Breaking Boundaries with Music Therapy

Elena Cao was shocked when an elderly woman stood up and started dancing during her music therapy performance at Woodland Pond retirement home in New Paltz. This was not the response she expected. 

As an exchange student from the Central Conservatory of Music in Beijing, Cao, 22, was used to the quieter, more reserved musical atmosphere from her home. She was about to experience new ways to connect through music.

Cao arrived at SUNY New Paltz in Fall 2016 feeling unconfident in her English fluency or American music styles. After a one-year exchange program through the Conservatory, she was singing songs in English with ease as she reached her audience on a deeper level than ever before.

“She had confidence in her musicality playing American standards from the Great American Songbook and really engaged the older adults [at Woodland Pond],” said assistant music therapy professor Dr. Michael Viega. “She has a natural ability to be an open group leader. It was really great to see that come out.”

A recent New Paltz Magazine article explained that Cao’s experience is not an uncommon one. China’s Central Conservatory of Music often sends undergraduate music therapy students to the College for this one-year exchange. In fact, two of Cao’s professors in Beijing, Sisi Lin ‘12g and Lo-Ting Chen ‘00g, earned master’s degrees in music therapy at SUNY New Paltz before landing jobs at the Conservatory.

Viega said that the College’s music therapy program offers diversity that some other programs do not. They teach all different approaches to music therapy, not just one. It is a graduate-only program, but undergraduate students can take prerequisite and elective courses up to nine credits that will matriculate and lead them to an audition for the graduate program.

Born in Kaifeng, China, Cao always had a strong penchant for music. She has played piano since age 3 and has since learned guitar and vocals, the essentials for becoming a music therapist.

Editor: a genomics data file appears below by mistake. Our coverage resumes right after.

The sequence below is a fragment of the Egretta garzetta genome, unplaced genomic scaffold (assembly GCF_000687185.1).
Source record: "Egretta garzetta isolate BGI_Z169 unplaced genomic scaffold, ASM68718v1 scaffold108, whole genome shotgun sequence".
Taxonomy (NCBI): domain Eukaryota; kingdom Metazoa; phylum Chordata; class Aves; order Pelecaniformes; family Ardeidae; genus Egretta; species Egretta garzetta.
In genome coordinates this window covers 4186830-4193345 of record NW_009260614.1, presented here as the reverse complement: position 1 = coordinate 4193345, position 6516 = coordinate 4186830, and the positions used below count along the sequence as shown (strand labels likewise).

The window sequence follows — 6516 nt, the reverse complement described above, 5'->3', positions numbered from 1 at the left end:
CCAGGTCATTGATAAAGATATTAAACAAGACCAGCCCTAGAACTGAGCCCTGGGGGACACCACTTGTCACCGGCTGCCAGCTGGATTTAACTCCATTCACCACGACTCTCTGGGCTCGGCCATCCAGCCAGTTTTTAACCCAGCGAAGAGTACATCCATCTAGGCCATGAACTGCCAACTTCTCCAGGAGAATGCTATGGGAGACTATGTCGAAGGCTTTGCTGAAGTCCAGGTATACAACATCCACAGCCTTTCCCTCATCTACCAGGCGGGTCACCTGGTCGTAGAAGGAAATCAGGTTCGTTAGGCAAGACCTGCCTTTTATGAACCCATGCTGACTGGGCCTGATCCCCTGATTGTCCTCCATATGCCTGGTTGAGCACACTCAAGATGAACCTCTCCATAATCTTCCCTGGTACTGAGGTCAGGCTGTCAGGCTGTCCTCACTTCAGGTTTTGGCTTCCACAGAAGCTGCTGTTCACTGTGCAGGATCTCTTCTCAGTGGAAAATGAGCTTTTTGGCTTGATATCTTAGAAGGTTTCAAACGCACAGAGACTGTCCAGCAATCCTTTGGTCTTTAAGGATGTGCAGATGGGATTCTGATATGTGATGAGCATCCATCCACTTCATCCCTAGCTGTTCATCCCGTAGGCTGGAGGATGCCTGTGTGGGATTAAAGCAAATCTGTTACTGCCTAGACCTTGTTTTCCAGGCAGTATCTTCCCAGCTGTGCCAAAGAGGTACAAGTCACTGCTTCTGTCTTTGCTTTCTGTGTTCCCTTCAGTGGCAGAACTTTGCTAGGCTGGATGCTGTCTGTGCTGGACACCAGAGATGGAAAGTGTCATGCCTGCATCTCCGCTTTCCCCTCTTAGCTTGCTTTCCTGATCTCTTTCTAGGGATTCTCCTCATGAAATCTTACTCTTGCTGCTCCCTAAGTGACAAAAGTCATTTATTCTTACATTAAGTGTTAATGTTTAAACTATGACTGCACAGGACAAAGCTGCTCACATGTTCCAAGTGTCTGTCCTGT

“When I was young I wanted to be a doctor but I really like playing piano, singing and dancing, so after high school I chose this,” she said. “This academic field is most meaningful for me because I can use my power and energy to help other people, not just play the instrument and do something else with it.”

Music therapy is recognized as a form of psychotherapy by New York State, which means a licensure is required to practice it professionally. Cao spoke of her yearning to help people through music and the effectiveness that music therapy truly has.

“Some clients have dementia, so they lost their cognitive abilities,” she said. “When adults have lost this connection, they can sing old songs that they think they forgot. But after we sing they remember. When we play and sing the songs together, the positivity, emotion and memory can be awakened.”

Cao strengthened her English through English as a Second Language (ESL) classes during her time at New Paltz. But she gained so much more in terms of new culture. According to Cao, the practice of music therapy varies greatly between her home country and New Paltz. 

“I’ve always played classical music but now I just want to play more jazz,” she said. “It’s a challenge for me but it’s so interesting.

“My professor pushed me into so many types of practices. Before I only used my fingers when I played. [Now] I use my arms and my whole body.”

An assignment in Viega’s “Music to an Older Adult” course and another inspiring experience at Woodland Pond fortified Cao’s ability to connect with others.

Viega assigns his students a project to interview an older adult whom the student is close with. They are to learn about the person’s life from their earliest childhood memories to now. They also learn about their favorite songs, culminating in a 10-minute video that interweaves their narrative with their life’s soundtrack, a musical “legacy” project.

 “I interviewed my grandma after that, and I view her differently than before,” she said. “Before I didn’t know my grandma well and I didn’t realize the older you are, the more lonely you are and the more you need to be heard and accepted.”

Later in the semester, on Cao’s last day visiting Woodland Pond, there was an older woman who was hesitant to speak with Cao. However, after Cao’s performance, the woman said to her, “This may be the last time I see you. I wish all the luck to you.”

“After [the experience with my grandma], I tried so hard to connect with this woman,” she said. “[It all] happened like magic. I think I can listen to people more now. I am so appreciative to have a chance to be closer than before with my family. We are close but not really close–there are so many things we didn’t know.”

Cao will take her new skills back to Beijing this year for an internship working with special education children. Upon completion, she will graduate the Conservatory. Afterwards, she strongly considers returning to SUNY New Paltz as a graduate student.

“When I was at New Paltz, I felt so much different [when I performed],” she said. “I hope I can get ready and go to New Paltz for a master’s degree.”